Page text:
Health impacts aren't frequently raised as a global warming issue, but they are a very real and serious threat.
Scientists warn of increased disease and food scarcity as our planet's climate changes and more severe weather patterns increase.
And yet some lawmakers would have us ignore the threats. In mid-December, Sen. Lisa Murkowski, R-Alaska, announced she will file a "disapproval resolution" in a bid to halt the Environmental Protection Agency's finding that global warming pollution endangers human health and welfare.
After years of research, scientific debate, court cases, public hearings and comments, Murkowski is suggesting that we simply choose to "un-learn" that climate change is happening and that it endangers human health and welfare. But we simply can't choose to ignore that global warming will lead to hazards to the public's health in the United States and around the world.
The Alaska Republican's latest stunt to reject the science of global warming is another cynical ploy to turn back the progress being made. It's an effort to place a blindfold over America when it comes to climate change's impacts.
The EPA's finding isn't based on a politician's whim. It's grounded in sound science we've seen demonstrated on many fronts.
In 2007, the Intergovernmental Panel on Climate Change wrote that "Human beings are exposed to climate change through changing weather patterns (for example, more intense and frequent extreme events) and indirectly through changes in water, air, food quality and quantity, ecosystems, agriculture, and economy."
According to Physicians for Social Responsibility, global warming's health effects are vast: injury and death from natural disasters, heat-related illness, pest and water borne diseases, malnutrition, and air and water pollution. The organization says children, the poor, the elderly, and those with a weak or impaired immune system are the most vulnerable.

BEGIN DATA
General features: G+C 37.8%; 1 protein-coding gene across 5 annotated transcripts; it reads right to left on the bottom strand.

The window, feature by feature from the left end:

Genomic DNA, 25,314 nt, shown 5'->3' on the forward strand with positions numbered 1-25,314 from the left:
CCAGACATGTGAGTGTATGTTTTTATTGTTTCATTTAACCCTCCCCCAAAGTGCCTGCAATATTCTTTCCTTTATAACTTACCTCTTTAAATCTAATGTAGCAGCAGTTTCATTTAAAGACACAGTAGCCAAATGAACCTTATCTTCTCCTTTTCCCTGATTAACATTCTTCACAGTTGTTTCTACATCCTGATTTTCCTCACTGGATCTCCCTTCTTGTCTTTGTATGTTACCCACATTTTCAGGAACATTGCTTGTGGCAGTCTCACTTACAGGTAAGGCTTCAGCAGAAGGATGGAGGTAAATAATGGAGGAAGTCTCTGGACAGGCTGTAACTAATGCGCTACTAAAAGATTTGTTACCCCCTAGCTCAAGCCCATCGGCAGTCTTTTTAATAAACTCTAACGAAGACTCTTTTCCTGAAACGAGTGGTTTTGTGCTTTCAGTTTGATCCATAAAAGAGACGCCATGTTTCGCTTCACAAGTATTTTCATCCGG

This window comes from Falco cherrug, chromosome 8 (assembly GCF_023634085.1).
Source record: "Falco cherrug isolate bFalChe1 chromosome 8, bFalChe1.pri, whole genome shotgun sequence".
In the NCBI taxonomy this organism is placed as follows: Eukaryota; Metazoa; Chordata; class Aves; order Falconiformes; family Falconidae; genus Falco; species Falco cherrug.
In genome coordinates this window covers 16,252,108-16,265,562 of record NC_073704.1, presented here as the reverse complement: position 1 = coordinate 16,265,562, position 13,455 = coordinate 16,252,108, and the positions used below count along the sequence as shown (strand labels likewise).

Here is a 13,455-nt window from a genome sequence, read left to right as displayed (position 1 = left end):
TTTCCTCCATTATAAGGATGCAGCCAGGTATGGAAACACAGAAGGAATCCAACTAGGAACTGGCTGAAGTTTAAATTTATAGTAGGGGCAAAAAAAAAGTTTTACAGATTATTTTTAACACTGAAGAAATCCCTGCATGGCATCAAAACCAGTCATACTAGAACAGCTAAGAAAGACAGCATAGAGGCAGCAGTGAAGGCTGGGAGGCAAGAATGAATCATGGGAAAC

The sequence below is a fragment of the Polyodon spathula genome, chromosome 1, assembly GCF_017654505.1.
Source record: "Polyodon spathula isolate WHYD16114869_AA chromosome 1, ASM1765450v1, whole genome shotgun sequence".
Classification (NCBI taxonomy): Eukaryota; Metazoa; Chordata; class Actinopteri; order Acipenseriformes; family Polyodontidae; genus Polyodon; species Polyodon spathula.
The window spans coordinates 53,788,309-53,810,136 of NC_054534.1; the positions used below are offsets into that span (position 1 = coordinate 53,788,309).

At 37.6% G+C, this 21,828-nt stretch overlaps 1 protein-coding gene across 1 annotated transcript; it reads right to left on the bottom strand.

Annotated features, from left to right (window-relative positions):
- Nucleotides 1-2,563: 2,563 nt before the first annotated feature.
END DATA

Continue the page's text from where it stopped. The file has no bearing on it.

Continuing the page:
Burning fossil fuels causes health effects that will only get worse as our climate changes. For example, increased smog brings with it worsened respiratory illnesses such as asthma. PSR also reports that burning coal alone contributes to four of the five leading causes of mortality in the U.S.: heart disease, cancer, stroke, and chronic lower respiratory diseases.
We watched the world gather in Copenhagen for international climate talks. We saw the many nations talking about the health impacts they have already experienced: increased droughts, lower crop yields leading to hunger, and more.
We must work together to fight global warming, not throw up roadblocks to refute already proven science.
This may sound as if I'm painting a dire scenario, but in reality, environmentalists are calling for action on this because we're optimistic America can meet this challenge. The U.S. has tackled many challenging problems in years past. We can tackle this too. We can switch to clean energy and make our homes and buildings more energy efficient -- which wouldn't only lower the global warming pollution that threatens our health, but also boost our economy and create jobs.
To do so, we need to act as quickly as possible to begin building this clean energy economy and reduce global warming pollution. And it's also extremely important to continue to allow the Clean Air Act and the Environmental Protection Agency do their jobs -- namely, protect America's clean air and public health. As the process of crafting legislation moves forward, the EPA -- directed in this case by the Supreme Court -- must act to protect communities from pollution.
Communities beginning to feel the impacts of climate change can't take a "time-out" and we can't choose to deny that this pollution isn't harmful any longer. Furthermore, action to fight global warming will help build a clean-energy economy that generates less pollution, more jobs, and greater security.
Carl Pope is executive director of the Sierra Club, America's oldest, largest and most influential grass-roots environmental organization.